“Betty’s Pot” found next to the Wilton Post Office is one of about 50 planted and cared for by the Tyngtown Club. With no fundraising possible this year due to COVID-19, donations are being accepted to help pay for the project that costs more than $2,000 annually. Pam Harnden/Livermore Falls Advertiser

WILTON — For more than 40 years, the Tyngtown Club has been adding color to the downtown through its summer flower project.

It costs more than $2,000 annually for the flowers, fertilizer, soil and container repairs, project organizer Paulette Cahn said in a phone interview Wednesday, July 22.

“People don’t know that,” she said. “With our fundraising problems this year, people might make donations.”

Traditionally, the Tyngtown Club holds a plant sale in May, a blueberry pie sale during the Wilton Blueberry Festival and a golf tournament and a tennis competition (with half of the proceeds helping to maintain the tennis courts at Academy Hill School). Due to the coronavirus pandemic, all were canceled this year.

Donations for the summer flower project may be mailed to Tyngtown Club, P O Box 665, Wilton Maine 04294.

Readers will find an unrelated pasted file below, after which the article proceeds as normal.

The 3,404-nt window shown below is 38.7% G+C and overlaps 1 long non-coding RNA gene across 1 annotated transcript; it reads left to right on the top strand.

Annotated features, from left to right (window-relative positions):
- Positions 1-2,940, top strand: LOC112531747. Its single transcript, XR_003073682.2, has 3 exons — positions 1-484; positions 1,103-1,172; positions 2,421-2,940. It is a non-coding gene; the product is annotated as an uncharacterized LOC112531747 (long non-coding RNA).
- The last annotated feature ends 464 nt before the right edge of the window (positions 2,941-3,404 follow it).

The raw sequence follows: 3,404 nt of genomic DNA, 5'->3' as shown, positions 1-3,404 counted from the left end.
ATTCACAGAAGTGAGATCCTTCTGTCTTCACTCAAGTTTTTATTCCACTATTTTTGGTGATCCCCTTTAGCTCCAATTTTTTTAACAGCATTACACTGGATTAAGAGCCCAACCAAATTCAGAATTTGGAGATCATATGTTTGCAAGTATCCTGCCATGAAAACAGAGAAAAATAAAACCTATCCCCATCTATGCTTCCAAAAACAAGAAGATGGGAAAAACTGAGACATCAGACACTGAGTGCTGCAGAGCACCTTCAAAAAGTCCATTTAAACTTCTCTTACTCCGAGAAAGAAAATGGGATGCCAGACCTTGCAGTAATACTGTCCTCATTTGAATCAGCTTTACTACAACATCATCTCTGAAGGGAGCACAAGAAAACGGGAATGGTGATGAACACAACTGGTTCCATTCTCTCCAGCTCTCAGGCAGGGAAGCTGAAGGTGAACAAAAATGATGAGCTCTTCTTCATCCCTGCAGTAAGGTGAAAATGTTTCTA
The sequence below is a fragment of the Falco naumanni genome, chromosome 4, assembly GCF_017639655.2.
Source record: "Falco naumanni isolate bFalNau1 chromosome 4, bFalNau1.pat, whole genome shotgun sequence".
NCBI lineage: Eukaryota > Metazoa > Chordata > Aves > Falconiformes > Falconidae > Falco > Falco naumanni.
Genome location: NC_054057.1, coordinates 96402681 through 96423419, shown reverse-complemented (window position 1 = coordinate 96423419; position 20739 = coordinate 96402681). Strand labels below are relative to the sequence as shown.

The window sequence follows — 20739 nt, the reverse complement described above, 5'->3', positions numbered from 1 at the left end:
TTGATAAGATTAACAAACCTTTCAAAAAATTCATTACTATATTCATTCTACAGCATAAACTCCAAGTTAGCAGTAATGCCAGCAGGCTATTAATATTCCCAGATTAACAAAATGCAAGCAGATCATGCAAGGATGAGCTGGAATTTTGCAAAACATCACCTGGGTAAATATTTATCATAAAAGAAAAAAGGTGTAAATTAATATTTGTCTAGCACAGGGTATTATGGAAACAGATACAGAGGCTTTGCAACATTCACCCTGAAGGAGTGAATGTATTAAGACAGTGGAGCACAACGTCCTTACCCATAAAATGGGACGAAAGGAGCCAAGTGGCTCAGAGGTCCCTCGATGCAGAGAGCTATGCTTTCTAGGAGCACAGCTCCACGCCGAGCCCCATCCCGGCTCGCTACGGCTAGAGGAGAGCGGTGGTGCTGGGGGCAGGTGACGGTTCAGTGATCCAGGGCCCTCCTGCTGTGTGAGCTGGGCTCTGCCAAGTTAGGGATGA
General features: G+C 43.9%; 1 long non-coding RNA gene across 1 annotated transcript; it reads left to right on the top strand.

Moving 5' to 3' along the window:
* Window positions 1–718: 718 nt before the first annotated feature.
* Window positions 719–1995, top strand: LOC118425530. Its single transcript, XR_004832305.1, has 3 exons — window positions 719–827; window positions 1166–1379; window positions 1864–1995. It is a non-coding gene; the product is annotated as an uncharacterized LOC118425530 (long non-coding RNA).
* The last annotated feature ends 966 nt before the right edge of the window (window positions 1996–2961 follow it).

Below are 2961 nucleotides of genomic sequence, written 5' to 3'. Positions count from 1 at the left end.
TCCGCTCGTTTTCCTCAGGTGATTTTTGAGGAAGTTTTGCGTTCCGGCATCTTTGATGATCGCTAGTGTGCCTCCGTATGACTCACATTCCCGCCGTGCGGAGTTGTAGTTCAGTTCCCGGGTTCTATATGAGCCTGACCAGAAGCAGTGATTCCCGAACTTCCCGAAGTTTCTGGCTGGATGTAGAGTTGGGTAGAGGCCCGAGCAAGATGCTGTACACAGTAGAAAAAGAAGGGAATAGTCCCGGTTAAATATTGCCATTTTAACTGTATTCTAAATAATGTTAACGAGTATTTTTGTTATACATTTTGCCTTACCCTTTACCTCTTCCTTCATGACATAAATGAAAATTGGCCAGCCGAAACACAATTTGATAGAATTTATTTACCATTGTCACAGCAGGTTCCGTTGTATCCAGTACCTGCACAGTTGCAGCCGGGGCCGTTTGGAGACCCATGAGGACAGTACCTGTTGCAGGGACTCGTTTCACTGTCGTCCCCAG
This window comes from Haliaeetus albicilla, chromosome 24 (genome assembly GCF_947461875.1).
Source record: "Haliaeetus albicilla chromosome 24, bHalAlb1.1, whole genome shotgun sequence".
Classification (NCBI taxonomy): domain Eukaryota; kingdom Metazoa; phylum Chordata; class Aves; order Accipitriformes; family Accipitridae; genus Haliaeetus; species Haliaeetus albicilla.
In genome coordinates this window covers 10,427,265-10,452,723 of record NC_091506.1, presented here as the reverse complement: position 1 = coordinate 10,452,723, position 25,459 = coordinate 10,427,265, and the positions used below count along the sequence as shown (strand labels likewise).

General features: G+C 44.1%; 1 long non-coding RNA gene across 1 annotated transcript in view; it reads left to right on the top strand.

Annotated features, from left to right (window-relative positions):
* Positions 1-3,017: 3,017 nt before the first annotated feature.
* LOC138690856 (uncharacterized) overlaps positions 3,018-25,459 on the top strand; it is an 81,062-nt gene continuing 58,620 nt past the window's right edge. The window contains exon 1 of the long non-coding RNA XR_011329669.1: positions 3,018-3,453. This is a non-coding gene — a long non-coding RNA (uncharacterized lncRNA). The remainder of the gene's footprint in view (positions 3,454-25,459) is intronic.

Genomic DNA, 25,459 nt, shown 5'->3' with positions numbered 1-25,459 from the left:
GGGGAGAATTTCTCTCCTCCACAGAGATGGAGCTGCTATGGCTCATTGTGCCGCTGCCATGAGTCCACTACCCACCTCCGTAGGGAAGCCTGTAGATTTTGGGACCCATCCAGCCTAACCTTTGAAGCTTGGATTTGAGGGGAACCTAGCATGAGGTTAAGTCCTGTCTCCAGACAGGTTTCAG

“So many of our members gardened,” Peggy Hodgkins said in a phone interview Wednesday. “There were very few when we started our plant sale. All the others came afterwards.”


Flowerboxes adorn businesses in downtown Wilton through the efforts of the Tyngtown Club. Pam Harnden/Livermore Falls Advertiser

Hodgkins became a Tyngtown Club member in 1963 and is the longest serving member.

“That club, it’s meant the world to me,” Hodgkins said.

The Tyngtown Club, a women’s club, formed Jan. 13, 1900, for study and mutual improvement,” she said.

The Wiltona Club planted tulips at the Civil War Monument and had flower boxes there, long before the Tyngtown Club got involved, Hodgkins said.

In 1973 or 1974, Hodgkins was the Club’s representative to the Wilton Chamber of Commerce. The Wilton Chamber later joined with Livermore Falls, she said.

“Neither Chamber was very active. They formed a beautification committee that I was on,” Hodgkins said. “I had visited Camden. They had gorgeous flower baskets. I was jealous.”